BONUS FEATURE: Return of the Clackers

Among the various background noises in El Limonal, Nicaragua—chickens, children’s laughter, the growl of the well pump—one stood out: clackers. You remember those, don’t you—two acrylic balls on the end of a string? Bang ‘em together, and instant noise! The toys were very popular in the 1960s and ’70s in the United States.

In every video recorded in the village, videographer Alessandra Zeka and I would have to check to make sure a crowd of clackers wasn’t coming our way. Sometimes shooting was simply impossible. Clackers, needless to say, are still popular in Nicaragua, and in the village of El Limonal—chances are, this is the only toy a child there has.


BONUS FEATURE: The Economics of Clean Water

Most of the villagers of El Limonal, Nicaragua—up to 70 percent—work at a nearby dump, sorting through trash to glean recyclables such as bottles, cans and old bicycle frames. The work is grueling, and often children as young as 5 accompany the adults to help with the search or guard the haul.

The new well installed by the PLU team will raise the economic prospects for the entire village, as clean water will result in fewer illnesses. In addition, less time will have to be spent on finding water, so more time can be devoted to going to school or other activities. Clean water also might result in a bakery for the village, and a much-needed source of income.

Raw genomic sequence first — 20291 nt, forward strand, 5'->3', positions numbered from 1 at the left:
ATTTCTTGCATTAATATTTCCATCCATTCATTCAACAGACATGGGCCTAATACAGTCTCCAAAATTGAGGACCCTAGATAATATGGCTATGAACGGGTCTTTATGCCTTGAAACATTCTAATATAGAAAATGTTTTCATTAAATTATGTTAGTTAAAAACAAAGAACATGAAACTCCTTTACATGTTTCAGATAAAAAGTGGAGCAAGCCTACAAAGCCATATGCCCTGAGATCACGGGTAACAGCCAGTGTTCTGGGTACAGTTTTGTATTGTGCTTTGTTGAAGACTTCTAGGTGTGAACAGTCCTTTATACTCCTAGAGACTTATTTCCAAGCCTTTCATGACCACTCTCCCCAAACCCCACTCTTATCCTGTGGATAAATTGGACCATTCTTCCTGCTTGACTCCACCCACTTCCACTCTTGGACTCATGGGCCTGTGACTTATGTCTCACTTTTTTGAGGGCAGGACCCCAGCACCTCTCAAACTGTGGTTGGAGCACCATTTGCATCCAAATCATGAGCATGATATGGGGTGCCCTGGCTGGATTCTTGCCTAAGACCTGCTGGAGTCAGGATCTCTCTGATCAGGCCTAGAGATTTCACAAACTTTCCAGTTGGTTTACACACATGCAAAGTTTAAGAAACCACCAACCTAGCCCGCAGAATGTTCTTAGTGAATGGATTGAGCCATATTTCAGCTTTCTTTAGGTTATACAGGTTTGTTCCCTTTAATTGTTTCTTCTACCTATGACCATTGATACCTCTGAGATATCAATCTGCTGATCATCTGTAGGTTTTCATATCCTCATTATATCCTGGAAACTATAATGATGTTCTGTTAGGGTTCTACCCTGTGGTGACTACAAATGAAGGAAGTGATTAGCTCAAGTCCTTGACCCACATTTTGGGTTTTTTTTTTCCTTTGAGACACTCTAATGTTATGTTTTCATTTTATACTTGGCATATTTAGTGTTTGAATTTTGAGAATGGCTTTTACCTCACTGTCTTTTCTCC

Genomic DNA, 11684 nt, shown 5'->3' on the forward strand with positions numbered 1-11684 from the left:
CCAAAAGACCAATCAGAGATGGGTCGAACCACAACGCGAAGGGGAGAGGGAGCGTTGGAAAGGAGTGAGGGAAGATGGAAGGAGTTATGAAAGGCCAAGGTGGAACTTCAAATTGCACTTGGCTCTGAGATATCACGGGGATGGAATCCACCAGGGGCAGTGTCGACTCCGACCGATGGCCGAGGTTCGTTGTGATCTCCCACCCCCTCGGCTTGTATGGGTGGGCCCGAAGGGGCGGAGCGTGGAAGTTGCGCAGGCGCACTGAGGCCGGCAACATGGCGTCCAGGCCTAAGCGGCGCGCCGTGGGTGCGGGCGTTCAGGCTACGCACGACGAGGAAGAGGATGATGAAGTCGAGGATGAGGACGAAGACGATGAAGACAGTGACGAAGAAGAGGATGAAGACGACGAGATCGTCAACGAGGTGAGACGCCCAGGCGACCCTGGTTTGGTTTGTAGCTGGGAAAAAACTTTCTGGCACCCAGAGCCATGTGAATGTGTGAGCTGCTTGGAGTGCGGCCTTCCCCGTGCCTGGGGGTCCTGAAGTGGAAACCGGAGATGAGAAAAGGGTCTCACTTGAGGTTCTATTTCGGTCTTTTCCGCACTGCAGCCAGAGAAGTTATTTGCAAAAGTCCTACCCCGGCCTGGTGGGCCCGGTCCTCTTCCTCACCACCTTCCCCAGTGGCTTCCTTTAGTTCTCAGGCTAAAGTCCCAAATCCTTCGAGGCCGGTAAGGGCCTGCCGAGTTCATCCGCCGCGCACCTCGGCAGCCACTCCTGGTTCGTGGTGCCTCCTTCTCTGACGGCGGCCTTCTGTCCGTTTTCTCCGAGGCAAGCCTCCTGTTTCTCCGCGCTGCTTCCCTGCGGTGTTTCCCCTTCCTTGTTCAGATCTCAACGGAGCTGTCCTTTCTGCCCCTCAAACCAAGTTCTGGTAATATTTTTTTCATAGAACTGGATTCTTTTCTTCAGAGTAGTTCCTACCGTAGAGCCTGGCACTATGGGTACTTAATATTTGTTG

When Kids Get the Camera … Nicaragua Edition

Everyone on the PLU Study Away trip to El Limonal, Nicaragua, took a ton of adorable pictures —even the children of the village! Amid lots of shared laughter, the children became the photographers and flipped the camera’s focus to the PLU team, capturing lots of eyeballs, nostrils — and smiles!

BONUS FEATURE: ‘Showtime!’

EDITOR’S NOTE: RESOLUTE staffers Barbara Clements and John Froschauer pored over more than 400 video clips from the PLU team’s Study Away experience in Nicaragua to create the spectacular main video on the RESOLUTE site. But there were SO many more stories to tell. In this one, PLU Assistant Professor Mark Mulder prepares the team on its first day in the village with a pep talk he used in a previous job as a reserve police officer.

Here’s the back story, from Mulder himself:

For five years, I was a commissioned police officer. I approached the position with a true heart of service (particularly since reserve officers choose to serve without pay), and one day when in a special DV (domestic violence) training session, a leader spoke about making sure you were in the right mindset when walking into a situation and suggested “showtime” as a way to mentally prepare.

I ultimately struggled a little with that approach, because no matter how I framed it, it still felt rooted in an “act.” So I focused more on the phrase. Given that I was there to serve and show love to others, I realized that it could work for me if I split the words apart. The show was the heart of service and caring that I could display, and the time was now. I shortened it in my mind to “show (my heart) time.” As a reserve police officer, I found this to be helpful framing as I entered situations that could be very much unknown as to what was happening or what skills I would need to utilize onsite.

The settings may be very different, but the root is similar for our students in El Limonal. There are times when you exit into the unknown and you don’t know what to expect. In many cases you may feel somewhat uncomfortable. The path to serving others is to be well-prepared, and to work through any unknowns and discomfort and just do it.